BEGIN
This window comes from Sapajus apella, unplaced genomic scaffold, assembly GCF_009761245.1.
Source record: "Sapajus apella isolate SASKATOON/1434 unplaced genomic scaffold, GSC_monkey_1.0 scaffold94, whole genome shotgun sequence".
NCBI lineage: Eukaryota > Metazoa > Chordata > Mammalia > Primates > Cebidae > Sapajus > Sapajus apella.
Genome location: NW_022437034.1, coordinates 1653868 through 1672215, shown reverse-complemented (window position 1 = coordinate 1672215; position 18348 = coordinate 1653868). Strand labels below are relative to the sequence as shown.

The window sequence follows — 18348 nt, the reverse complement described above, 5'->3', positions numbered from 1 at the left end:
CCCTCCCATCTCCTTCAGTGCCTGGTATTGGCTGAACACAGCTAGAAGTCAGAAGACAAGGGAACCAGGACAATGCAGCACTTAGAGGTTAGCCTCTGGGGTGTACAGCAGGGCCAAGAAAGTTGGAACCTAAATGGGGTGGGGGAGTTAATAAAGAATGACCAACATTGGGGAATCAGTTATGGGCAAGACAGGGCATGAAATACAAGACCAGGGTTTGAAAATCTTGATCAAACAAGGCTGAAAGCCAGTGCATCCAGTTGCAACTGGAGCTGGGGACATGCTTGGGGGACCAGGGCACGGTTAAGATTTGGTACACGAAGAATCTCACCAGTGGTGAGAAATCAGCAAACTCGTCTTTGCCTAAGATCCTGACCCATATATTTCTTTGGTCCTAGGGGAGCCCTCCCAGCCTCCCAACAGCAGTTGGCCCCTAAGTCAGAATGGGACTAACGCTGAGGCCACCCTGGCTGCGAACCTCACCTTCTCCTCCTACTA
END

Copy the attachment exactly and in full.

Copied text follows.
This window comes from Sapajus apella, unplaced genomic scaffold, assembly GCF_009761245.1.
Source record: "Sapajus apella isolate SASKATOON/1434 unplaced genomic scaffold, GSC_monkey_1.0 scaffold94, whole genome shotgun sequence".
NCBI lineage: Eukaryota > Metazoa > Chordata > Mammalia > Primates > Cebidae > Sapajus > Sapajus apella.
Genome location: NW_022437034.1, coordinates 1653868 through 1672215, shown reverse-complemented (window position 1 = coordinate 1672215; position 18348 = coordinate 1653868). Strand labels below are relative to the sequence as shown.

The window sequence follows — 18348 nt, the reverse complement described above, 5'->3', positions numbered from 1 at the left end:
CCCTCCCATCTCCTTCAGTGCCTGGTATTGGCTGAACACAGCTAGAAGTCAGAAGACAAGGGAACCAGGACAATGCAGCACTTAGAGGTTAGCCTCTGGGGTGTACAGCAGGGCCAAGAAAGTTGGAACCTAAATGGGGTGGGGGAGTTAATAAAGAATGACCAACATTGGGGAATCAGTTATGGGCAAGACAGGGCATGAAATACAAGACCAGGGTTTGAAAATCTTGATCAAACAAGGCTGAAAGCCAGTGCATCCAGTTGCAACTGGAGCTGGGGACATGCTTGGGGGACCAGGGCACGGTTAAGATTTGGTACACGAAGAATCTCACCAGTGGTGAGAAATCAGCAAACTCGTCTTTGCCTAAGATCCTGACCCATATATTTCTTTGGTCCTAGGGGAGCCCTCCCAGCCTCCCAACAGCAGTTGGCCCCTAAGTCAGAATGGGACTAACGCTGAGGCCACCCTGGCTGCGAACCTCACCTTCTCCTCCTACTA